I hopped on the phone with the Texas-based entrepreneur, where she opened up about the early days of blogging, what it was like starting a company with her then-boyfriend, how she single-handedly recruited retailers for the first two years and how her side hustle helped her create a hugely-successful tech company. Read on for the highlights.
Were you always interested in fashion?
As long as I can remember, I've always wanted to work in the fashion industry. Even as far back as elementary school, I would call my best friend and tell her what to wear so we could match on the playground the next day. I totally blame an obsession with Mary-Kate and Ashley [Olsen] on that. They were like my initial influencers.
What were some of your first jobs in fashion?
By the time I started my freshman year of college, I had launched my own jewelry line and had started selling that in retail stores, but I was still exploring how I fit into the fashion world. I was working during the year as a retail buyer at a local luxury store — it was like a mini-Barneys — and interning in the summer. I drove out to Los Angeles because I thought I wanted to be a celebrity stylist, and was working for different stylists. That was in 2007, and then in 2008, I came to New York with my best friend and I interned at Thakoon on the wholesale side of the business.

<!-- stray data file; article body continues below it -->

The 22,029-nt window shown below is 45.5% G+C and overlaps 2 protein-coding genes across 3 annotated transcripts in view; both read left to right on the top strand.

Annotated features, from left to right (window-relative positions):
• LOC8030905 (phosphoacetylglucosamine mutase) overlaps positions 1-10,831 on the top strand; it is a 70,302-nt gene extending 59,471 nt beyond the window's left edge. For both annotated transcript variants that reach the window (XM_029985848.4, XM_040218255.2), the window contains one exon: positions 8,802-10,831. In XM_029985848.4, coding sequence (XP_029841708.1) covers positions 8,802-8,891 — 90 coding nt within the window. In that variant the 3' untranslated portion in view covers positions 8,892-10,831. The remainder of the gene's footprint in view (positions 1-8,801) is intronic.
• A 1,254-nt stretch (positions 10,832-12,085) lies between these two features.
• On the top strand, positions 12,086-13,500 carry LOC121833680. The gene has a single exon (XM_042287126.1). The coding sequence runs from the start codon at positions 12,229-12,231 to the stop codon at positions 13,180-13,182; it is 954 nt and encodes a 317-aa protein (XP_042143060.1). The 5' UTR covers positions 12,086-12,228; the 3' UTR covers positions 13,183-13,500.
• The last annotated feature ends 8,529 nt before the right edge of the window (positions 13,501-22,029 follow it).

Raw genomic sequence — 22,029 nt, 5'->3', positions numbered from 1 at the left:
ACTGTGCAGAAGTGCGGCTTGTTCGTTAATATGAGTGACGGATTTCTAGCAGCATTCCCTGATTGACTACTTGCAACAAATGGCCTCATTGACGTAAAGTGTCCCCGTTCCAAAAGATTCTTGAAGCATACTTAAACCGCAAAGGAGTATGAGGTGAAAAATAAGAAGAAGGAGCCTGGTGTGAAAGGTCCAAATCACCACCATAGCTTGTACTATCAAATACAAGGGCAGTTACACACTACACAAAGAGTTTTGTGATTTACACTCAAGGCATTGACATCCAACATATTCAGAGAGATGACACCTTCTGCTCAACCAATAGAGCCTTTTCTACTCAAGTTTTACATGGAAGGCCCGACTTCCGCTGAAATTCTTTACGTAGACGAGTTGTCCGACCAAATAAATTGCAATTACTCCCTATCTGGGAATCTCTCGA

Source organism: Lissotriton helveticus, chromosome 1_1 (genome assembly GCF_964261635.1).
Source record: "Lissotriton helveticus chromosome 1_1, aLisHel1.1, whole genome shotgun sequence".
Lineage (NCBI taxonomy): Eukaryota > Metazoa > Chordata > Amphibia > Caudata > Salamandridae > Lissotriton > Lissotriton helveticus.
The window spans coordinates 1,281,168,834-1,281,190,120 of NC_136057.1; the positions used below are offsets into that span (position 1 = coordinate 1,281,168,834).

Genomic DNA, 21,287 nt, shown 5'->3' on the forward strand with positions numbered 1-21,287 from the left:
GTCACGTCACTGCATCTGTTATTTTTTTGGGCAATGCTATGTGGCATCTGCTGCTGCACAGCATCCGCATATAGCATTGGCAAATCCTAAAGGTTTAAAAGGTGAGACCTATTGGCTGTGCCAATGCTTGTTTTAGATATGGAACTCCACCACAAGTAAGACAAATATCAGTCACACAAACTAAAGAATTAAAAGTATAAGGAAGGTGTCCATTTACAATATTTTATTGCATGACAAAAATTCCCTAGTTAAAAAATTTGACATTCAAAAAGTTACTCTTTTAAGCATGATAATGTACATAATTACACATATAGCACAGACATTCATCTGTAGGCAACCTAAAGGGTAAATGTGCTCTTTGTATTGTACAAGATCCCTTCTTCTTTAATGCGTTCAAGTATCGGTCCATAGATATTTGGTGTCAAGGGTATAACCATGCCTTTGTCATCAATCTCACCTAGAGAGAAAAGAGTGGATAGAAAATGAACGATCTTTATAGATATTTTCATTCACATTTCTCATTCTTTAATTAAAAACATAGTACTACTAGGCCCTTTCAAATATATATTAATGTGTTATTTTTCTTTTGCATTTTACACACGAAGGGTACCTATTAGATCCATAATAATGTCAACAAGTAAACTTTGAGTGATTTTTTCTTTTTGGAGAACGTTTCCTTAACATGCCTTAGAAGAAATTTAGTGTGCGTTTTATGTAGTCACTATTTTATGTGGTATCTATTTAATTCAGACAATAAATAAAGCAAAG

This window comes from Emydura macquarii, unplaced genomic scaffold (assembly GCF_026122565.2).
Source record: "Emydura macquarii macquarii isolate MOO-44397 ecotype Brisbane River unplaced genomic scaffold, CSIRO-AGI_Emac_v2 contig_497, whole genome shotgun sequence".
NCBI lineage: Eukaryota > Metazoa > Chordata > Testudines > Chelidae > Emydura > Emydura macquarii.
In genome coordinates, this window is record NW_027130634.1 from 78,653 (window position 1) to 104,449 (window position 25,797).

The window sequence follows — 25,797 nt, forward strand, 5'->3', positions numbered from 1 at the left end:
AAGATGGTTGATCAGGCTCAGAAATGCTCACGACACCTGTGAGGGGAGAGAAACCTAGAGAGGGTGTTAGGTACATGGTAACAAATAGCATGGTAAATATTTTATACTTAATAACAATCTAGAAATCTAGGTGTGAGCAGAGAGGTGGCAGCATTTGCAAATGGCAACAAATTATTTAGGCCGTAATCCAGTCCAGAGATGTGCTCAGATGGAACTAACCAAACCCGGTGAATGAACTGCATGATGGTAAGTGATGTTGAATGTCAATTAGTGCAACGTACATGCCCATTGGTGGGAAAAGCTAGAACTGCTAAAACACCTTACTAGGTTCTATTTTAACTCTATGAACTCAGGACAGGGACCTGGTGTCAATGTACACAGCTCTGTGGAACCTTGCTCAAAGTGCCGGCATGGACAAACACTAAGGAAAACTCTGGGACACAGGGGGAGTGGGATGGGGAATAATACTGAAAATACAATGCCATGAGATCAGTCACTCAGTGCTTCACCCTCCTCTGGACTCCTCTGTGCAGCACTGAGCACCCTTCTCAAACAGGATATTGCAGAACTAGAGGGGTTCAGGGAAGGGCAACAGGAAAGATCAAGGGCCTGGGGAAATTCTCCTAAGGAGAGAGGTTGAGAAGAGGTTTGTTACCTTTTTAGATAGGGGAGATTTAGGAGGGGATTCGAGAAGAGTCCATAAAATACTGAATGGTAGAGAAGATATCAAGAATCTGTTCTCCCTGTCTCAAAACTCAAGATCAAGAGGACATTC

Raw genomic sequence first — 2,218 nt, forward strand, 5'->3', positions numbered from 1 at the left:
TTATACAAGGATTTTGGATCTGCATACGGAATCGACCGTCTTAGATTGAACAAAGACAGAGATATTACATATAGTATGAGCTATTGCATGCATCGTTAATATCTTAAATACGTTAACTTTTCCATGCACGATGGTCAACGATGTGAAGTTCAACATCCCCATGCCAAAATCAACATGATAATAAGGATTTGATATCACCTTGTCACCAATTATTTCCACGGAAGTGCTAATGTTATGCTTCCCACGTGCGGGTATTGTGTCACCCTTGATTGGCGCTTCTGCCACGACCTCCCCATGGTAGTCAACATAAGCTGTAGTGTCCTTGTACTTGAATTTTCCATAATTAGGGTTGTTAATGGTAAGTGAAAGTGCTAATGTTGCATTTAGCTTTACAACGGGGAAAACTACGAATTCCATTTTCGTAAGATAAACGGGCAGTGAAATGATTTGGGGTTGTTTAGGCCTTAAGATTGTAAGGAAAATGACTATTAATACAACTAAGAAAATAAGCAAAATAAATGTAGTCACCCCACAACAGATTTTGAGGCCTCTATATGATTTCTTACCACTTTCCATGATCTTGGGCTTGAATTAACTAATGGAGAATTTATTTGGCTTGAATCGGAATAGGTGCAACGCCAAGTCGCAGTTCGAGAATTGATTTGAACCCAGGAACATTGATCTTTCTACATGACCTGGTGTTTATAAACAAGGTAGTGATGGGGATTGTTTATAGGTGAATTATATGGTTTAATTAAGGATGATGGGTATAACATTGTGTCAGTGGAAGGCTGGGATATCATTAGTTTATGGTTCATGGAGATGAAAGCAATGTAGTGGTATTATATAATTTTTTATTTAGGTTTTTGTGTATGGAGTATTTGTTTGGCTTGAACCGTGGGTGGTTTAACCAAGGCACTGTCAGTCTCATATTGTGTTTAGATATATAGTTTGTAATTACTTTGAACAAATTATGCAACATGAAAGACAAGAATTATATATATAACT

Tell me about starting your blog and how you came up with the idea for RewardStyle.
When I came back to Dallas, I graduated and took on a full-time roll at the store I had been working at. I ended up meeting Baxter, who's now my husband. He helped me to really ramp the jewelry business up and to launch my own e-commerce site and to increase my distribution. I started personal shopping as a way to supplement my jewelry business. I launched my own website in April 2010 to market this offline service. I wanted to create a site, where I could document all the work that I was doing for clients and where I could share my point-of-view, so people would book personal shopping appointments with me.